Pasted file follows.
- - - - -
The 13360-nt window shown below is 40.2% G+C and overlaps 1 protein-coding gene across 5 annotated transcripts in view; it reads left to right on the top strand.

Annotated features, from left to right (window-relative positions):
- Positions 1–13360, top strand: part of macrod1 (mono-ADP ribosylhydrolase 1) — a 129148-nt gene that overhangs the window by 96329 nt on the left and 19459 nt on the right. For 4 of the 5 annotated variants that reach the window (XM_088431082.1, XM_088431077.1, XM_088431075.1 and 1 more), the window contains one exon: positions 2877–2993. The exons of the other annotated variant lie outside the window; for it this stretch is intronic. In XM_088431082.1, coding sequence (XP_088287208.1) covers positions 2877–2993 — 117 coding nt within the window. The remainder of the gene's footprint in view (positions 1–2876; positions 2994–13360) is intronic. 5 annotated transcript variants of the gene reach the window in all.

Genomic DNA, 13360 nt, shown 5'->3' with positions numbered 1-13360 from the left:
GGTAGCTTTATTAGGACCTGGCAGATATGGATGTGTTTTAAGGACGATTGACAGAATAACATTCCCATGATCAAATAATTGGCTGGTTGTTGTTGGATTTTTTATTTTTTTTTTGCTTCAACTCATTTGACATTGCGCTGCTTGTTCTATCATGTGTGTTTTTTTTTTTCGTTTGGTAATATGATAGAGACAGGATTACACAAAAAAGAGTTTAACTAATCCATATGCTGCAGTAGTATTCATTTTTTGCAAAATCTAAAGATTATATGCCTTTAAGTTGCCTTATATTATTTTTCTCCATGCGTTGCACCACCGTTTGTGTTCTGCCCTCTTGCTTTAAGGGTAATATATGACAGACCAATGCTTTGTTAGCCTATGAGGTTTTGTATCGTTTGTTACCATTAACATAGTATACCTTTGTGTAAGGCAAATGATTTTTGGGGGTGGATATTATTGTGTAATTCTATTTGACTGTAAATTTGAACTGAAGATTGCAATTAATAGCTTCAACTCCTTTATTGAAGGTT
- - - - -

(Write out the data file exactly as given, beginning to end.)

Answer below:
The 13360-nt window shown below is 40.2% G+C and overlaps 1 protein-coding gene across 5 annotated transcripts in view; it reads left to right on the top strand.

Annotated features, from left to right (window-relative positions):
- Positions 1–13360, top strand: part of macrod1 (mono-ADP ribosylhydrolase 1) — a 129148-nt gene that overhangs the window by 96329 nt on the left and 19459 nt on the right. For 4 of the 5 annotated variants that reach the window (XM_088431082.1, XM_088431077.1, XM_088431075.1 and 1 more), the window contains one exon: positions 2877–2993. The exons of the other annotated variant lie outside the window; for it this stretch is intronic. In XM_088431082.1, coding sequence (XP_088287208.1) covers positions 2877–2993 — 117 coding nt within the window. The remainder of the gene's footprint in view (positions 1–2876; positions 2994–13360) is intronic. 5 annotated transcript variants of the gene reach the window in all.

Genomic DNA, 13360 nt, shown 5'->3' with positions numbered 1-13360 from the left:
GGTAGCTTTATTAGGACCTGGCAGATATGGATGTGTTTTAAGGACGATTGACAGAATAACATTCCCATGATCAAATAATTGGCTGGTTGTTGTTGGATTTTTTATTTTTTTTTTGCTTCAACTCATTTGACATTGCGCTGCTTGTTCTATCATGTGTGTTTTTTTTTTTCGTTTGGTAATATGATAGAGACAGGATTACACAAAAAAGAGTTTAACTAATCCATATGCTGCAGTAGTATTCATTTTTTGCAAAATCTAAAGATTATATGCCTTTAAGTTGCCTTATATTATTTTTCTCCATGCGTTGCACCACCGTTTGTGTTCTGCCCTCTTGCTTTAAGGGTAATATATGACAGACCAATGCTTTGTTAGCCTATGAGGTTTTGTATCGTTTGTTACCATTAACATAGTATACCTTTGTGTAAGGCAAATGATTTTTGGGGGTGGATATTATTGTGTAATTCTATTTGACTGTAAATTTGAACTGAAGATTGCAATTAATAGCTTCAACTCCTTTATTGAAGGTT